Sediments recovered above and below the P/E boundary allow the study of the biotic evolution associated with the P/E boundary . Planktonic foraminiferal “excursion fauna” were found to have been present in the equatorial Pacific in the Paleocene prior to the P/E event but only became abundant elsewhere during the global warming associated with the P/E boundary, while nannofossil extinctions previously associated with the event actually occurred above it. Thoracosphaera cysts, representing a disaster flora found at the K/T boundary, were found in the Leg 199 P/E boundary intervals.
p.30
Lyle, M.
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Lyle, M., Wilson, P.A., Janecek, T.R., Backman, J., Busch, W.H., Coxall, H.K., Faul, K., Gaillot, P., Hovan, S.A., Knoop, P., Kruse, S., Lanci, L., Lear, C.H., Moore, T.C., Nigrini, C.A., Nishi, H., Nomura, R., Norris, R.D., Pälike, H., Parés, J.M., Quintin, L., Raffi, I., Rea, B.R., Rea, D.K., Steiger, T.H., Tripati, A.K., Vanden Berg, M.D. and Wade, B.S. (2002) An abyssal perspective on the Paleocene-Eocene Boundary Event: preliminary results from ODP Leg 199, Central tropical Pacific Ocean (paper presented at Geological Society of America annual meeting, Denver, CO, 2002). GSA Abstracts with Programs, 34 (5), p.30.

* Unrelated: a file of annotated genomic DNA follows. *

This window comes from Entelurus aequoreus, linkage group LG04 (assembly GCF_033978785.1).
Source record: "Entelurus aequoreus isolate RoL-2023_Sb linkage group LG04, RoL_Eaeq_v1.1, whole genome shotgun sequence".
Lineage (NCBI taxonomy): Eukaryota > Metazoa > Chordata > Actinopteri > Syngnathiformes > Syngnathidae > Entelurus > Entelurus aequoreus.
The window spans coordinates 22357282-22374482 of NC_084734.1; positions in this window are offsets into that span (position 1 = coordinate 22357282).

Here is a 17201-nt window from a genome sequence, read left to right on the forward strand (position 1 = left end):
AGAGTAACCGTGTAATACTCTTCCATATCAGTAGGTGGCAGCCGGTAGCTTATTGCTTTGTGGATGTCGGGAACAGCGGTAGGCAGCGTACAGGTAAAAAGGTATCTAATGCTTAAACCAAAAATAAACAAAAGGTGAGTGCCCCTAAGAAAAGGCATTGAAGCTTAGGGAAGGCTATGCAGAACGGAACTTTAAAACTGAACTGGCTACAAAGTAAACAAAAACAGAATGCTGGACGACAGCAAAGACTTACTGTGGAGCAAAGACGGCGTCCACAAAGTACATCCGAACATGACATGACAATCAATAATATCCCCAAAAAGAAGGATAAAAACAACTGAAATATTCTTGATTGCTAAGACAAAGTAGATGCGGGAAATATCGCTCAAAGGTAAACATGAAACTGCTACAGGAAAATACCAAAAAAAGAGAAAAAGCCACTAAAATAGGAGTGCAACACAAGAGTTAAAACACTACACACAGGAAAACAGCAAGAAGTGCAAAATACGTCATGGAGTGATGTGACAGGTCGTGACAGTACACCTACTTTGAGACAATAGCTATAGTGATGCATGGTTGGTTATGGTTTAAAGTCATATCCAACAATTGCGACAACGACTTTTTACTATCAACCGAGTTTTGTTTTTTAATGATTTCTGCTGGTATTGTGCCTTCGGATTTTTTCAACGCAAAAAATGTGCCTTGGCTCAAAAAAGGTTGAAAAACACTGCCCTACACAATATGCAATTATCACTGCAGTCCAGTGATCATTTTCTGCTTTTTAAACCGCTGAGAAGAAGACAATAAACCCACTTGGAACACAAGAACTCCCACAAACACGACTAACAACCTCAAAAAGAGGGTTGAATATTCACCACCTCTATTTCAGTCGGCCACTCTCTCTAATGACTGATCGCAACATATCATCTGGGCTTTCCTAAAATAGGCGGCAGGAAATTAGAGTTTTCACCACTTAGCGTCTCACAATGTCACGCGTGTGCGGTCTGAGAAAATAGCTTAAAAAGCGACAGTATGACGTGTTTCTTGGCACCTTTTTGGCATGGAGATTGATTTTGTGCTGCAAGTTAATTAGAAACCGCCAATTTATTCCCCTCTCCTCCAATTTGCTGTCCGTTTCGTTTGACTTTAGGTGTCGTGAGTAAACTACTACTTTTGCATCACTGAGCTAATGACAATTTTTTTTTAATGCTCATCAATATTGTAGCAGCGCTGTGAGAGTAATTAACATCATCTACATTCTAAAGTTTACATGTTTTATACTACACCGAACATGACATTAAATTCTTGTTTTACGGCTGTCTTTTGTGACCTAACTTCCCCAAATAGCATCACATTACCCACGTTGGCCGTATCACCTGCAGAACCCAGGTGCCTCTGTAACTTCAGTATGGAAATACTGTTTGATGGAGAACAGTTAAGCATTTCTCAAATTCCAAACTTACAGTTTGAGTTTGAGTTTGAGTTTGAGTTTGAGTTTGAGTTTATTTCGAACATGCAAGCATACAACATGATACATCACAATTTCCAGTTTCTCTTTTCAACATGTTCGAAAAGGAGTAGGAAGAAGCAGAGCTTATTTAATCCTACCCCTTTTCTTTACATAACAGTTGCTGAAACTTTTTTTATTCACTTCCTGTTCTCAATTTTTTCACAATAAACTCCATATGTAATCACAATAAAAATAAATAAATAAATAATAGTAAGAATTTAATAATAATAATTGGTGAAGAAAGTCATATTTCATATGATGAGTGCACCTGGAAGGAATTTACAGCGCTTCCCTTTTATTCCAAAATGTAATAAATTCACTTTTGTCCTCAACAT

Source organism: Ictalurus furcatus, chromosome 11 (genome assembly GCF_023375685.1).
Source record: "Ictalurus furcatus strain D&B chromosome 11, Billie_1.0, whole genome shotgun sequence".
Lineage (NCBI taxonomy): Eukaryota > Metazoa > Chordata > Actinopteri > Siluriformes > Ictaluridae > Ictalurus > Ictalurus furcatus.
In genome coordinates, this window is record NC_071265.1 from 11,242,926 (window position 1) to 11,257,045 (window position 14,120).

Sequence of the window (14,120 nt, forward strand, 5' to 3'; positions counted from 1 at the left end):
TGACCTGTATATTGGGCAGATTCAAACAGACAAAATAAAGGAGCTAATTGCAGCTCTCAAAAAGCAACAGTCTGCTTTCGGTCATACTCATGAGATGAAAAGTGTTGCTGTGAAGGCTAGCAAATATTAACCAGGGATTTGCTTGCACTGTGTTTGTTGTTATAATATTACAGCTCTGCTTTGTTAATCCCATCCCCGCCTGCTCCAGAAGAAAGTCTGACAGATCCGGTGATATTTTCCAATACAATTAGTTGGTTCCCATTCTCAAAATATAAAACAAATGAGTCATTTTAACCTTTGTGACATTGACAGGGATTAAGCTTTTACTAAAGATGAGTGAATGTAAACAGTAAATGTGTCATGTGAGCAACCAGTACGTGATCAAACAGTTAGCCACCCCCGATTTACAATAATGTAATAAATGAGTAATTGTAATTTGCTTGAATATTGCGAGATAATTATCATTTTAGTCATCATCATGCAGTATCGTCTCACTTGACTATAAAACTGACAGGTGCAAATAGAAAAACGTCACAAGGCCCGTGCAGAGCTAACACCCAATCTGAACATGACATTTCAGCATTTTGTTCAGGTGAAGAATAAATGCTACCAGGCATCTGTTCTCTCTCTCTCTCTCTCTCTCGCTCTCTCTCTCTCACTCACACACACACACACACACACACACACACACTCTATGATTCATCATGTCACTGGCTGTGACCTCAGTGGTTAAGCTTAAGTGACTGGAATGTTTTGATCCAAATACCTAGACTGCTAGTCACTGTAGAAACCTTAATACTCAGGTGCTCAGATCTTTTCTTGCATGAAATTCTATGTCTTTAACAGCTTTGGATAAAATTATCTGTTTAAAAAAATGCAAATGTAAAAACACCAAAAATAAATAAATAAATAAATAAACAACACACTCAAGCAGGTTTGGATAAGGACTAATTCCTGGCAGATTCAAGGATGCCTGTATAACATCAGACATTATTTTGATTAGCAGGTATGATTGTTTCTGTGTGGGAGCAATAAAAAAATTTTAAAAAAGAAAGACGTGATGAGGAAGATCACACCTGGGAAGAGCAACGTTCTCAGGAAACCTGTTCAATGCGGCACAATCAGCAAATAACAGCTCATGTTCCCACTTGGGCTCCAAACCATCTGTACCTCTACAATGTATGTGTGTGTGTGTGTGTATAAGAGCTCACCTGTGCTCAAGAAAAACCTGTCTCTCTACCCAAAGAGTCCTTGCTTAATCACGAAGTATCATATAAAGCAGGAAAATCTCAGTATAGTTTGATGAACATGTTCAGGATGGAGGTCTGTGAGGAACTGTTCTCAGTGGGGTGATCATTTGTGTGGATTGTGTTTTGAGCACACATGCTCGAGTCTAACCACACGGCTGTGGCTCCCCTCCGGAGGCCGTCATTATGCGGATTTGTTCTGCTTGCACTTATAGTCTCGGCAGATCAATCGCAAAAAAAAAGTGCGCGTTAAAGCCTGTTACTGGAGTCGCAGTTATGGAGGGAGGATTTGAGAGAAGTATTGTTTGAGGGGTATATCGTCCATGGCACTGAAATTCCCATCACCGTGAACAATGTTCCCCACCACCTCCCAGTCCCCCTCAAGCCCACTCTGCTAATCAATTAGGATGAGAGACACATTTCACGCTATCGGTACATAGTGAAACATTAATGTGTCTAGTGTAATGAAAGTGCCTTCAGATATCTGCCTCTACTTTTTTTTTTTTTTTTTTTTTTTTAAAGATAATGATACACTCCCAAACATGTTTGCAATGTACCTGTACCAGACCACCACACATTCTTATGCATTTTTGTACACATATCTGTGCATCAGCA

Record type: Article

Abstract

Ocean Drilling Program Leg 199 drilled a latitudinal transect across the equatorial Pacific at the time of the Paleocene/Eocene boundary. The recovered boundary sections reveal a new perspective upon the P/E boundary event--one filtered by interactions with the abyssal waters of the Pacific Ocean, the largest abyssal water mass. Four P/E boundary intervals were recovered at 3 separate drillsites spanning paleolatitudes from about 1 degree S to about 11 degrees N. All sites were located near the ancient spreading center to be as shallow as possible yet still remain on normal ocean crust. The P/E boundary interval is marked by a disappearance of carbonate at all sites, indicating that the CCD was shallower than 2.8-3 km water depth during the P/E event, rather than ca. 3.2 km typical for much of the rest of the Eocene. The extinction of benthic foraminifera is coincident with the disappearance of carbonate from the section.